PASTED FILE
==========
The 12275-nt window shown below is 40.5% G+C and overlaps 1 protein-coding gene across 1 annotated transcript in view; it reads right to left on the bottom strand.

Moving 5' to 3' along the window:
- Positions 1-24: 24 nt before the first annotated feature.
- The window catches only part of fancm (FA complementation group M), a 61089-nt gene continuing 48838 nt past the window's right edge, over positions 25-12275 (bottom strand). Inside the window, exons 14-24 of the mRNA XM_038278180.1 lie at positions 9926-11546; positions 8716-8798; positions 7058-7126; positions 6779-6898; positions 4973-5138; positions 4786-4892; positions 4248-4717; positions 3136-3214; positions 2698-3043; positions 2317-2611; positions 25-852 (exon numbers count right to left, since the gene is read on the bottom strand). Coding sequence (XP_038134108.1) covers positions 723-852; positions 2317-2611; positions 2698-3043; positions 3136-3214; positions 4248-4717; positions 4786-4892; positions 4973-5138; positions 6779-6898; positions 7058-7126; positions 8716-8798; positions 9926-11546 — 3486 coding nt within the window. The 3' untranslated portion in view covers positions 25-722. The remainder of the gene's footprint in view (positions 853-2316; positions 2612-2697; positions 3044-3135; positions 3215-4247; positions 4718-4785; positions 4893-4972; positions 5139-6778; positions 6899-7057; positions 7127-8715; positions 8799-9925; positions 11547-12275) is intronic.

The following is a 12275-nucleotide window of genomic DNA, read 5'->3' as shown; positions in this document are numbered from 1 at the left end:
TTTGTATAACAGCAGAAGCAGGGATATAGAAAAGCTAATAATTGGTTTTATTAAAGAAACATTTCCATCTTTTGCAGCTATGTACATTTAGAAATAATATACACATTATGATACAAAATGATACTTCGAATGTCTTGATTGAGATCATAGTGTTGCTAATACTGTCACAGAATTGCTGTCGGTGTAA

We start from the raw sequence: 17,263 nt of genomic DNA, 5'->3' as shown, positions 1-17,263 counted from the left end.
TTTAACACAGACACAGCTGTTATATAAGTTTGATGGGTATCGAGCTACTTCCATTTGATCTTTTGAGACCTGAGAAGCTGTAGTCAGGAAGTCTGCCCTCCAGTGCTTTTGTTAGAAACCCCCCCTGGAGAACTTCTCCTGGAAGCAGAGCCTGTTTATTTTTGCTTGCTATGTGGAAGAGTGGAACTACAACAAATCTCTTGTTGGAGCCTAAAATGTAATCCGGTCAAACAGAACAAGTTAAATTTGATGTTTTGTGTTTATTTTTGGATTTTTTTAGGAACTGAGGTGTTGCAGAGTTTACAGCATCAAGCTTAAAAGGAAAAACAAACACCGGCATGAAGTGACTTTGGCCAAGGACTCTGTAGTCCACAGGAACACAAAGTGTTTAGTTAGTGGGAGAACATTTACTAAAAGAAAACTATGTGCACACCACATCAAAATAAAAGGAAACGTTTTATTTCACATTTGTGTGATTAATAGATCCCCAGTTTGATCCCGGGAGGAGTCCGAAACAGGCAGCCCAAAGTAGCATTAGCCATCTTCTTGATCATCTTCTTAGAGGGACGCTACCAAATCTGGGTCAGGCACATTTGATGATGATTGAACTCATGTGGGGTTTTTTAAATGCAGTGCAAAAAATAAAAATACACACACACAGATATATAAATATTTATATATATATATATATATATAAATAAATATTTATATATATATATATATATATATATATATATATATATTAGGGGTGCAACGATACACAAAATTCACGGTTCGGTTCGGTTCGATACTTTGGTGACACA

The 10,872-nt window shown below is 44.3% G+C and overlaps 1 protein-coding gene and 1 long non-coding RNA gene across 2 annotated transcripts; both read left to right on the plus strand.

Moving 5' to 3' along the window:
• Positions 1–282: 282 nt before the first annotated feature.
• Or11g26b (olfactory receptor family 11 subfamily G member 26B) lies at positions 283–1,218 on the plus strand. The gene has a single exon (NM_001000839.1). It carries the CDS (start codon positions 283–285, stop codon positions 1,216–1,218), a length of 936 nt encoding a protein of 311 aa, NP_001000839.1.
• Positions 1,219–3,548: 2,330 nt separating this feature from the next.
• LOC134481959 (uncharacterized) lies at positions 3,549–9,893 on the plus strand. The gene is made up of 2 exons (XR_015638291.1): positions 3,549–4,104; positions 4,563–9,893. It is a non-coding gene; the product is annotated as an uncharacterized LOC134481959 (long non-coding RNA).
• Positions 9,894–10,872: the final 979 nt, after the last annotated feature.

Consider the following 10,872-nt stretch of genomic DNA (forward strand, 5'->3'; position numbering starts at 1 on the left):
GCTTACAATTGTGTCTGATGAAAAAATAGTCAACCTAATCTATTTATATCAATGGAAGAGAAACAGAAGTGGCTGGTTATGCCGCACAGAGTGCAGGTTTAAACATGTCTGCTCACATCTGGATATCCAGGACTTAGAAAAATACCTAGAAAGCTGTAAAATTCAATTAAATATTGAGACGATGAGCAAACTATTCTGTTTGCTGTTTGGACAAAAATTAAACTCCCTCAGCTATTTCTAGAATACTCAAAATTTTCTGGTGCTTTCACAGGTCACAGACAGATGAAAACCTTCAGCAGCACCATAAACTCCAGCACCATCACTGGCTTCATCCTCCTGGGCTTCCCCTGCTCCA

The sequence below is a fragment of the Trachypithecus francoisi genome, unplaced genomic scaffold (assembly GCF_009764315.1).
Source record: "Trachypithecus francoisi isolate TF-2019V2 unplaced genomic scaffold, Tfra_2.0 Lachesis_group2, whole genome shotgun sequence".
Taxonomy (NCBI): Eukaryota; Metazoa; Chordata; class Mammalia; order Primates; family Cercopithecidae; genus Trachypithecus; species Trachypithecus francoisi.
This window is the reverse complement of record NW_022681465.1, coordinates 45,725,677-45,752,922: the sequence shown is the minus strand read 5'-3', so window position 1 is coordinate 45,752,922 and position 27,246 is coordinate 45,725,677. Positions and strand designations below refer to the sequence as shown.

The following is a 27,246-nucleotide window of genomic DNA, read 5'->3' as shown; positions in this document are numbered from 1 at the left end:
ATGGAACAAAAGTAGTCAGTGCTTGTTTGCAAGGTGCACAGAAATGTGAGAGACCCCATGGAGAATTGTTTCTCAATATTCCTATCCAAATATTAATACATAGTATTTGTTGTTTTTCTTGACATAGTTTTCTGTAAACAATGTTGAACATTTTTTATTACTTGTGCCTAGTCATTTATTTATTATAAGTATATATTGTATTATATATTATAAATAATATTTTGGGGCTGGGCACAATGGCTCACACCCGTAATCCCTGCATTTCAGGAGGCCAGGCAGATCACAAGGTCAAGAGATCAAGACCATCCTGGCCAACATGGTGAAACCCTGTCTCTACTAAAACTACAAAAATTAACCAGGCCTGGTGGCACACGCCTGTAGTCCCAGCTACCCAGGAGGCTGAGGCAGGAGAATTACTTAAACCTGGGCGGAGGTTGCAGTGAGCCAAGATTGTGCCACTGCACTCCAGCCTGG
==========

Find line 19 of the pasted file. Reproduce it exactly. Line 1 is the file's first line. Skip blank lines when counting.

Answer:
Source record: "Trachypithecus francoisi isolate TF-2019V2 unplaced genomic scaffold, Tfra_2.0 Lachesis_group2, whole genome shotgun sequence".